Traditional vs. Roth IRA
Navigating Retirement Savings: Exploring the Pros and Cons of Traditional and Roth IRAs
When it comes to retirement planning, the two most popular types of Individual Retirement Accounts (IRAs) are the Traditional IRA and the Roth IRA. While both can be great vehicles for retirement savings, each IRA has its own unique attributes that can make it a better fit for certain individuals. In this article, we will discuss the differences between a Traditional IRA and a Roth IRA, and the pros and cons of each.
A traditional IRA is a retirement savings account that allows individuals to contribute pretax dollars into the account. This means that the money you contribute to your traditional IRA is tax-deductible, which can help lower your taxable income in the year you make the contribution. The earnings in the account are also tax-deferred, which means you won’t pay taxes on them until you withdraw the money in retirement.
- Tax benefits: The biggest advantage of a traditional IRA is the tax benefits it provides. By contributing pretax dollars, you can reduce your taxable income for the year you make the contribution, which can lower your overall tax bill.
- Lower tax bracket: If you expect to be in a lower tax bracket when you retire, a traditional IRA may be a good option for you. Since you’ll pay taxes on your withdrawals in retirement, if you’re in a lower tax bracket, you’ll pay less in taxes overall.
- More flexible withdrawals: With a traditional IRA, you can start making withdrawals penalty-free at age 59 1/2. However, you must start taking required minimum distributions (RMDs) at age 72.
- Taxes in retirement: Since you didn’t pay taxes on the contributions you made to your traditional IRA, you’ll have to pay taxes on your withdrawals in retirement. This means that your retirement income could be lower than you expected.
- RMDs: With a traditional IRA, you must start taking RMDs at age 72, which means you may be forced to withdraw money from your account even if you don’t need it. This can increase your taxable income and potentially push you into a higher tax bracket.
A Roth IRA is a retirement savings account that allows individuals to contribute after-tax dollars into the account. This means that you won’t get a tax deduction for your contributions, but the earnings in the account grow tax-free. You also won’t have to pay taxes on your withdrawals in retirement, as long as you follow certain rules.
- Tax-free withdrawals: The biggest advantage of a Roth IRA is that your withdrawals in retirement are tax-free, if you’ve had the account for at least five years and you’re at least 59 1/2 years old.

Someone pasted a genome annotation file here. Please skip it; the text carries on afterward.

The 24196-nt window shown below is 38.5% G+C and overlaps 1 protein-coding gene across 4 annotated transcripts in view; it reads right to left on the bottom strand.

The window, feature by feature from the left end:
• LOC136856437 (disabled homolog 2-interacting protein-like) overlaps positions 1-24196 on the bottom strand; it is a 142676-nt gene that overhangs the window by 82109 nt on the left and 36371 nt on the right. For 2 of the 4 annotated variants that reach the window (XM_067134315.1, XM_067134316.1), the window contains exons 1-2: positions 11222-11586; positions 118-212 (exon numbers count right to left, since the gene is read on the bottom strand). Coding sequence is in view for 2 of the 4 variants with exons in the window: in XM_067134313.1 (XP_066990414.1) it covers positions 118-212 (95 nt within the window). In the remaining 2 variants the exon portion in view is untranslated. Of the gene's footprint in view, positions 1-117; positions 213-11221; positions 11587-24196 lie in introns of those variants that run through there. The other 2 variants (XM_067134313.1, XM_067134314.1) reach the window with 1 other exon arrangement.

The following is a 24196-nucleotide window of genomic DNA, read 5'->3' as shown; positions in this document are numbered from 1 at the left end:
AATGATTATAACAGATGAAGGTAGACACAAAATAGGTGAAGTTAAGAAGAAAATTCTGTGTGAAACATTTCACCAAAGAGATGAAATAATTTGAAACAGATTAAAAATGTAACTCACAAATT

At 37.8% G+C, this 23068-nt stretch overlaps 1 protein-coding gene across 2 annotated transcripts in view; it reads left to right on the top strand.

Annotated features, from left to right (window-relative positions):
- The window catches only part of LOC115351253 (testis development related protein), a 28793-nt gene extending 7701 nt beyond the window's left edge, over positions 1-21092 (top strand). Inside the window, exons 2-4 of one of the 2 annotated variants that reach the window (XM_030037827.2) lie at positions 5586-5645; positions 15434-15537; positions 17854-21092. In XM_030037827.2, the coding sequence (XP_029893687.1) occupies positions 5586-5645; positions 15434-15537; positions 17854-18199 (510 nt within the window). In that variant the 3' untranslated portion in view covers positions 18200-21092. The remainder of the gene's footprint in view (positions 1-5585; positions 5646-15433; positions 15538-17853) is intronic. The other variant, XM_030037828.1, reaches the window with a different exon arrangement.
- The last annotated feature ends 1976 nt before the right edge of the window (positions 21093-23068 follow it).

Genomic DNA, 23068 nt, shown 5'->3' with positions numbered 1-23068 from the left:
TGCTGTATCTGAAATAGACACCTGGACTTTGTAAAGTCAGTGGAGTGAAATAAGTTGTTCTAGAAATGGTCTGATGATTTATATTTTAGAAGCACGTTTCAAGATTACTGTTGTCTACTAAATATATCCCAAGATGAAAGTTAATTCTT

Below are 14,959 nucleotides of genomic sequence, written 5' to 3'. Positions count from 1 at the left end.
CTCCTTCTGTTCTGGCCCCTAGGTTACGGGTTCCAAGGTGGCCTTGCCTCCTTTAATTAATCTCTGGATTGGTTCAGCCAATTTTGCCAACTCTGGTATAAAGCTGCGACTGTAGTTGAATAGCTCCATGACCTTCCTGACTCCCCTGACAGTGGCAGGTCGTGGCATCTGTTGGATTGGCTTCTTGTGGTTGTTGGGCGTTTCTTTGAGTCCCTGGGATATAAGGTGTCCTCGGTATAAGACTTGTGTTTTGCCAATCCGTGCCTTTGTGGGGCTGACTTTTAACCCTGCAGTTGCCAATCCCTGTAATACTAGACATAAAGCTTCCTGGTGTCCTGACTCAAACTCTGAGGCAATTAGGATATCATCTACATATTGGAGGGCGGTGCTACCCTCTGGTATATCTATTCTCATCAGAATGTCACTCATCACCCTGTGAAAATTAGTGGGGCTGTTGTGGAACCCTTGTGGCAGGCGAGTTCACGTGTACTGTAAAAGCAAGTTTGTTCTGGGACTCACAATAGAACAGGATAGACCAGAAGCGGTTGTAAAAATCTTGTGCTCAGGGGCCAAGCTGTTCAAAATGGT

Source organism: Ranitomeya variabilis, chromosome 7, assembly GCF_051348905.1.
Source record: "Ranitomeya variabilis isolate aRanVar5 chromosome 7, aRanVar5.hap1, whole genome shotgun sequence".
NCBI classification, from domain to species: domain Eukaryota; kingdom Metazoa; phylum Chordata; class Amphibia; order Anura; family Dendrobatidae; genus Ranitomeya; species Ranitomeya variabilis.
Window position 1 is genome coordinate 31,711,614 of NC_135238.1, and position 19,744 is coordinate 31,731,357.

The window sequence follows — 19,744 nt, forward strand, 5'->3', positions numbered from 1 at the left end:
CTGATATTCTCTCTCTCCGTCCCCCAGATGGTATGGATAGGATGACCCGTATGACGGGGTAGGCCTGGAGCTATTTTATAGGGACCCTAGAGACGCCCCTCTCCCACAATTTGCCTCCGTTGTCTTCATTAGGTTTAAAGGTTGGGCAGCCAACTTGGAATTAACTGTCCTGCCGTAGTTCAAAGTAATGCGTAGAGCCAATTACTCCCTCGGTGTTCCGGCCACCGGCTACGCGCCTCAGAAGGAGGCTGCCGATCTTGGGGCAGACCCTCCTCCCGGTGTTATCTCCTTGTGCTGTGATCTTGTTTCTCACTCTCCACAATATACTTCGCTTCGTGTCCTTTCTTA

- No RMDs: With a Roth IRA, you’re not required to take RMDs at any age. This means you can leave the money in the account for as long as you like, allowing it to continue to grow tax-free.
- Flexibility: Since you’ve already paid taxes on the money you contribute to a Roth IRA, you can withdraw your contributions penalty-free at any time. This makes a Roth IRA a good option for people who want to save for retirement but also need flexibility in case of an emergency.
- No tax deduction: Unlike a traditional IRA, you won’t get a tax deduction for your contributions to a Roth IRA. This means that your taxable income won’t be lowered when you contribute.
- Income limits: There are income limits for contributing to a Roth IRA. If you make too much money, you won’t be eligible to contribute to a Roth IRA at all.
- No immediate tax benefits: Since you’re not getting a tax deduction for your contributions, you won’t see any immediate tax benefits from contributing to a Roth IRA.
In addition to contribution and distribution rules, there are limits on how much can be contributed each year to either IRA. In fact, these limits apply to any combination of IRAs; that is, workers cannot put more than $6,500 per year into their Roth and traditional IRAs combined. So, if a worker contributed $3,500 in a given year into a traditional IRA, contributions to a Roth IRA would be limited to $3,000 in that same year.
Both traditional and Roth IRAs can play a part in your retirement plans. And once you’ve figured out which will work better for you, only one task remains: open an account.
Opportunities to do a conversion from a traditional IRA to a Roth IRA should be evaluated each year. While this conversion would create taxable income, you are setting yourself up to generate tax free income in the Roth IRA for the future. Consideration should be given to possible lower income years utilizing the lower income tax brackets. Normally the years from retirement until you start taking required minimum distributions are prime years for this conversion. Projecting taxable income and utilizing tax bracket efficiency will determine if this is the right strategy for your personal situation.
Overall, which IRA is best for you depends on your individual financial situation, retirement plans and risk tolerance. It’s important to speak with an advisor to discuss options and determine which type of IRA is best for you. Contact an Adams Brown wealth management advisor to discuss which option is best for you.